Hyundai i30 N review - design
Less expressive than Hyundai’s newer designs; update has sharpened everything up without fundamentally changing too much
The N’s exterior design is a similar story to the inside, as fundamentally it is sound, bar some well-placed and well-integrated modernisations. At the front, the previous i30 N’s theme is continued, but the lines and junctions sharpened right up. There are no longer the lower-mounted DRLs and indicators, these having been integrated into the new headlights.
The wheels are a new 19-inch design that crucially are forged and therefore both weigh less and look more racy. They’re less stylised than before, with a graphite finish replacing the chunky diamond-cut design, and with the thinner spokes you also get a clearer look at the chunky brake package behind.
The rear end is more of the same. New LED clusters look cleaner and sharper, the lower valance is slightly bigger and the huge new exhaust pipes are more expensive looking with their thin-gauge steel tips. The triangular third brake light remains – that’s a win – and so too the Performance Blue hero colour.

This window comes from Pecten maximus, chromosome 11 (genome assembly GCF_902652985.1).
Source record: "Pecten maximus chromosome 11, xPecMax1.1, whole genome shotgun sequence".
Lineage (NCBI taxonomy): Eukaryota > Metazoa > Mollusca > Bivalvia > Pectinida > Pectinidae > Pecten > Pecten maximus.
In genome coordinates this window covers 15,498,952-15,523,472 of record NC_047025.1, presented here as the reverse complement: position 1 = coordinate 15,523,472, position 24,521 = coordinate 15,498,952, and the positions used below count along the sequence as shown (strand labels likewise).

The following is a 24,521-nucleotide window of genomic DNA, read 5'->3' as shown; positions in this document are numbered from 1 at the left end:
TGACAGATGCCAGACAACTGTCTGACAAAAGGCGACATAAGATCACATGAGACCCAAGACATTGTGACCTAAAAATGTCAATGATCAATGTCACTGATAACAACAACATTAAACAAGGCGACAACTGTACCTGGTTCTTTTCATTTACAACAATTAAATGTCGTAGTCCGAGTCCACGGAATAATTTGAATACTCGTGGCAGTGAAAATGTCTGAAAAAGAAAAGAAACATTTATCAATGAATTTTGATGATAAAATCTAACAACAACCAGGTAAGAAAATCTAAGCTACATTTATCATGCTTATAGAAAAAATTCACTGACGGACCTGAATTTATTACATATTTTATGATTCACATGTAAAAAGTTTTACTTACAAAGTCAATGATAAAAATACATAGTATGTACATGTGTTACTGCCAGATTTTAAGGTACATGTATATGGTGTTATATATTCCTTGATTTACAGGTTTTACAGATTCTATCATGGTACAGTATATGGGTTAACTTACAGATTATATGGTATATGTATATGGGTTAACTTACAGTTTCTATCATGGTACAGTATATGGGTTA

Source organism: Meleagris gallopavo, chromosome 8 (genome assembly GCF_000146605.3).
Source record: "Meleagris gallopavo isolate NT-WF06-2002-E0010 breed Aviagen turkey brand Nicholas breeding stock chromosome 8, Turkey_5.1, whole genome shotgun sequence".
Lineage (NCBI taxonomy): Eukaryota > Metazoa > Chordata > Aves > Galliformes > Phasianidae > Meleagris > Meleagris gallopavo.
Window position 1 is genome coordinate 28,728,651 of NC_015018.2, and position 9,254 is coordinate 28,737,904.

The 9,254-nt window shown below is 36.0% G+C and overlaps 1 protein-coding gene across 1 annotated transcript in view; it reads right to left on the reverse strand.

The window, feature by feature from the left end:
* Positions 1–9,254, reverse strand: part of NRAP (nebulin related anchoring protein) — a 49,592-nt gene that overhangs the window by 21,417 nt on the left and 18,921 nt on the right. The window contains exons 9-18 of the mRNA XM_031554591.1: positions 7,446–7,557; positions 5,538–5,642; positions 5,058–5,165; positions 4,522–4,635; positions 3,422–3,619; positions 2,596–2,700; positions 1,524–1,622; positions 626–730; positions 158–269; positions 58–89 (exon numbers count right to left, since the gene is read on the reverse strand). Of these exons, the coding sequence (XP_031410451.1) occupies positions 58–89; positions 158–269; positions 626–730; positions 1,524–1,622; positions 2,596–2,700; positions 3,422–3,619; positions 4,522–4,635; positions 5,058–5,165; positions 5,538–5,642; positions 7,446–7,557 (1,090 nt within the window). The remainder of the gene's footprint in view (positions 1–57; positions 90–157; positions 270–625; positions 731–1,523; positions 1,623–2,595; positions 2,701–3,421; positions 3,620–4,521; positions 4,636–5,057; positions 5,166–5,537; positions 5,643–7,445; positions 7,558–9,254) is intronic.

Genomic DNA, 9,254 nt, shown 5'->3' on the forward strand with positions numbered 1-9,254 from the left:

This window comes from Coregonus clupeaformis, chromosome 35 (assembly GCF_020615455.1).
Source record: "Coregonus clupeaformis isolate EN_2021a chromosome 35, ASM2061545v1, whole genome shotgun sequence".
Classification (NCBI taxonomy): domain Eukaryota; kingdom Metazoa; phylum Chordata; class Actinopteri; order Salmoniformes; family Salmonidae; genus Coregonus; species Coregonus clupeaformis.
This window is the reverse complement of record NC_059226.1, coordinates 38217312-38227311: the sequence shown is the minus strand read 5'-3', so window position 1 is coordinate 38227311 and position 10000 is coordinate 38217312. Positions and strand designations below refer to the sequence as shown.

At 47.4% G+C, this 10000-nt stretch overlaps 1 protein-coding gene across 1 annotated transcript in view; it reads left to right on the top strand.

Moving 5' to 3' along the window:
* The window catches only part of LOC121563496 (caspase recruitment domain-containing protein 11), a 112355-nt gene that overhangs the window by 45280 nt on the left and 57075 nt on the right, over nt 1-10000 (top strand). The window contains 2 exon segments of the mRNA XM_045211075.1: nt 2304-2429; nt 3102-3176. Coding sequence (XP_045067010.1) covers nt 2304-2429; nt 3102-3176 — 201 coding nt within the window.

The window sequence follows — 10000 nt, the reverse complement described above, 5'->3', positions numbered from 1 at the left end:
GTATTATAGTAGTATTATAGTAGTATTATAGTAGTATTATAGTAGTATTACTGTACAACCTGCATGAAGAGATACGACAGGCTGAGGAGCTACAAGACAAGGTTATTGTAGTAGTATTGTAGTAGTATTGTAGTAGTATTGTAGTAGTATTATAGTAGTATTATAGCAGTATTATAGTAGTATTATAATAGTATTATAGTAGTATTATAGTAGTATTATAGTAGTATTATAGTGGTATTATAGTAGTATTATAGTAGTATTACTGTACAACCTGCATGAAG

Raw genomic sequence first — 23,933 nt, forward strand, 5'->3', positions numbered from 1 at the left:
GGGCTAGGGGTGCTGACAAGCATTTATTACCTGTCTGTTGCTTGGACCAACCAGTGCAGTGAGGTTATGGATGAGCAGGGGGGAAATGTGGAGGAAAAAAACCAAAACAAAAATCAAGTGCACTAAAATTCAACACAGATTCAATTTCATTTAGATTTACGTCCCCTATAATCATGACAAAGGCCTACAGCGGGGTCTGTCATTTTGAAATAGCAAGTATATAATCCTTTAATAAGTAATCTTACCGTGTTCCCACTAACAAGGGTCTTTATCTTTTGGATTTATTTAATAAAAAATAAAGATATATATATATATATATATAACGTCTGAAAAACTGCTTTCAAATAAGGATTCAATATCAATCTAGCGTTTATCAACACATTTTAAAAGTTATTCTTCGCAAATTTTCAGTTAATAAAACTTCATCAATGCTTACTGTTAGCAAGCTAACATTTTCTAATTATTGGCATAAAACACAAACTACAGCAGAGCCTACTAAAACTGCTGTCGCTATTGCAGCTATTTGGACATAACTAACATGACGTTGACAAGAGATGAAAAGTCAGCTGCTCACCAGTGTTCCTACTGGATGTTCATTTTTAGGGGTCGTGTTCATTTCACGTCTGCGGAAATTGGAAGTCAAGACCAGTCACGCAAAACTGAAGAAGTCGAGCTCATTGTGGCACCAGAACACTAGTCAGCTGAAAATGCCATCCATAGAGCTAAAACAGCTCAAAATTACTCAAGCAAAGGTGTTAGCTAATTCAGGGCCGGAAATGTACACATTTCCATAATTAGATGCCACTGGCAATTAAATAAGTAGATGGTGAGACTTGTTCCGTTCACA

Despite its age, the i30 N doesn’t look like a car in its fifth year of production, but rivals including the new VW Golfs look sharper still (their actual competency notwithstanding), while for ultimate hot hatchback kudos the new Honda Civic Type R looks to be writing its wrongs with a brutish and brilliant new look.